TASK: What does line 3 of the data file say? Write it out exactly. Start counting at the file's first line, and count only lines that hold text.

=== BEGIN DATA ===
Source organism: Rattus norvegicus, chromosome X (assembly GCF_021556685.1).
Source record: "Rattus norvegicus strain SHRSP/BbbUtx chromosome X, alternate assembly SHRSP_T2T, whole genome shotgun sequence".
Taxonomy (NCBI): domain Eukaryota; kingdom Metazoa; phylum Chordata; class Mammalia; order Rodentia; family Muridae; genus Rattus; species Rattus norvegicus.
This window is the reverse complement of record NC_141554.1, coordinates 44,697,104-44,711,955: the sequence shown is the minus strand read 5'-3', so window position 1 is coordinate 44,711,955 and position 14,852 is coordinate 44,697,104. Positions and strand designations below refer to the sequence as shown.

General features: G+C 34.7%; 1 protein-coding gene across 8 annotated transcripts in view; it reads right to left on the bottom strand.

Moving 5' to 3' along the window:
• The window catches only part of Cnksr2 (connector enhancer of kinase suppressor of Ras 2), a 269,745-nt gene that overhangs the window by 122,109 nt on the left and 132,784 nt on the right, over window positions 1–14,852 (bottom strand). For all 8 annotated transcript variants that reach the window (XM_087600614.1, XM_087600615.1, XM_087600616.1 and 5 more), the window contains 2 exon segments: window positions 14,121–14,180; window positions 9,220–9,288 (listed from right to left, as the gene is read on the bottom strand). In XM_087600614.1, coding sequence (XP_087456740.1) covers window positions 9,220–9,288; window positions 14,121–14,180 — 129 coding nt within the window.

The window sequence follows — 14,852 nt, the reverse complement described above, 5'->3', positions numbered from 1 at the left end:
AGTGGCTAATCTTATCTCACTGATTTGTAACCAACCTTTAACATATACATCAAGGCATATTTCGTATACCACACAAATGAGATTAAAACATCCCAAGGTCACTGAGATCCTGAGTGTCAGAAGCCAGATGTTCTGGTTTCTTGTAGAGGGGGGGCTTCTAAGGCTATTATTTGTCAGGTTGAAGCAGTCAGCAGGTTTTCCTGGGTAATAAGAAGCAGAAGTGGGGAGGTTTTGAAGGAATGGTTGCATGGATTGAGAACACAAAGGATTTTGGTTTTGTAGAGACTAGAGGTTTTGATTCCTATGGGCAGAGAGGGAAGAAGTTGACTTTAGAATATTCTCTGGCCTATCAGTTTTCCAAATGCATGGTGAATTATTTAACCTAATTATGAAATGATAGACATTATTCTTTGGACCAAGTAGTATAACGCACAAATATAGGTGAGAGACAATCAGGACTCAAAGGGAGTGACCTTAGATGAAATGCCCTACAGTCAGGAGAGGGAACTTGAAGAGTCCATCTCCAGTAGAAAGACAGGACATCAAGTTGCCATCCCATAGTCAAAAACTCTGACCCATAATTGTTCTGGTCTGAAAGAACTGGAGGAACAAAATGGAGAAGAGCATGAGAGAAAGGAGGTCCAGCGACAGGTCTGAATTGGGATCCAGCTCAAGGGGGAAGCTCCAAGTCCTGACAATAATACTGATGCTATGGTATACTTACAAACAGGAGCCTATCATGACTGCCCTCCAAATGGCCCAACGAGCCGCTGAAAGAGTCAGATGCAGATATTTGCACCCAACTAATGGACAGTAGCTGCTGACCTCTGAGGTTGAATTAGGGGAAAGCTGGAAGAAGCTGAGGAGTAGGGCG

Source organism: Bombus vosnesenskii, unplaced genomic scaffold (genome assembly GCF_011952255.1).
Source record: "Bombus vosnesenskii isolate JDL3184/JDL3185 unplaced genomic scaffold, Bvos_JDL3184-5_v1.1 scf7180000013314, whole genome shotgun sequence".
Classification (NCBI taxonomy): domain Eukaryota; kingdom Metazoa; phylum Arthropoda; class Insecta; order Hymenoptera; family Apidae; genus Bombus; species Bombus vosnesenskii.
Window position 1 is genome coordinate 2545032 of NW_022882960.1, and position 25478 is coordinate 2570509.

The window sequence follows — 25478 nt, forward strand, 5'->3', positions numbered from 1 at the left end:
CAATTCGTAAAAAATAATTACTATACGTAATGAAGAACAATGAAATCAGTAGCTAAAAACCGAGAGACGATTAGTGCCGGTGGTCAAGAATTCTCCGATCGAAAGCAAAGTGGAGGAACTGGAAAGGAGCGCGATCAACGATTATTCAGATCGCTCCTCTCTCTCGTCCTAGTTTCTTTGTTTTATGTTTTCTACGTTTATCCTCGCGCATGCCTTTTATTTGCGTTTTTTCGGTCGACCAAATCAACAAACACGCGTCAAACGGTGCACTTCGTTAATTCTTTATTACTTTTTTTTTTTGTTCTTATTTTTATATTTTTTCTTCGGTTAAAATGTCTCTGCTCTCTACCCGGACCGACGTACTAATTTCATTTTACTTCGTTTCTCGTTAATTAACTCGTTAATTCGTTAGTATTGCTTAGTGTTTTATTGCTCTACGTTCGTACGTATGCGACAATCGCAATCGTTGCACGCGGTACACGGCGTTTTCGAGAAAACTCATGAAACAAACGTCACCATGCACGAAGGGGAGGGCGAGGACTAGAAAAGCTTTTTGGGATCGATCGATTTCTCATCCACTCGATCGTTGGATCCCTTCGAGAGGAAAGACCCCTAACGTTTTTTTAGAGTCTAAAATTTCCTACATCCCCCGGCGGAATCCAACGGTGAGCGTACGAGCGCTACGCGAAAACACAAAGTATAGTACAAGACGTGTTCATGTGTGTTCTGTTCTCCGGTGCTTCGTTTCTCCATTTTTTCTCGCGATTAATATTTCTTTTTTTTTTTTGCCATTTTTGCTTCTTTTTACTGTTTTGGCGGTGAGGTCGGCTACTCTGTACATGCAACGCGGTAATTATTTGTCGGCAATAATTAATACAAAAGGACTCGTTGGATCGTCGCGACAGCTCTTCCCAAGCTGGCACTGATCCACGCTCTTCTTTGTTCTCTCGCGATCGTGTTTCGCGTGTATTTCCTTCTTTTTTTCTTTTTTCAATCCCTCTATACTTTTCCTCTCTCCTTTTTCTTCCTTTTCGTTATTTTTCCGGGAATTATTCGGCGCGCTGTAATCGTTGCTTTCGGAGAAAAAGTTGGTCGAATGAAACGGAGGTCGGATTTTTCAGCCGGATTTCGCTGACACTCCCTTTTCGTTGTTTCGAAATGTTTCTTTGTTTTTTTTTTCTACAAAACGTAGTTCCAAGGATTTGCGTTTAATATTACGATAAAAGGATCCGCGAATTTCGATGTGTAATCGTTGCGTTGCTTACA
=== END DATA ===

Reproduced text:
Taxonomy (NCBI): domain Eukaryota; kingdom Metazoa; phylum Chordata; class Mammalia; order Rodentia; family Muridae; genus Rattus; species Rattus norvegicus.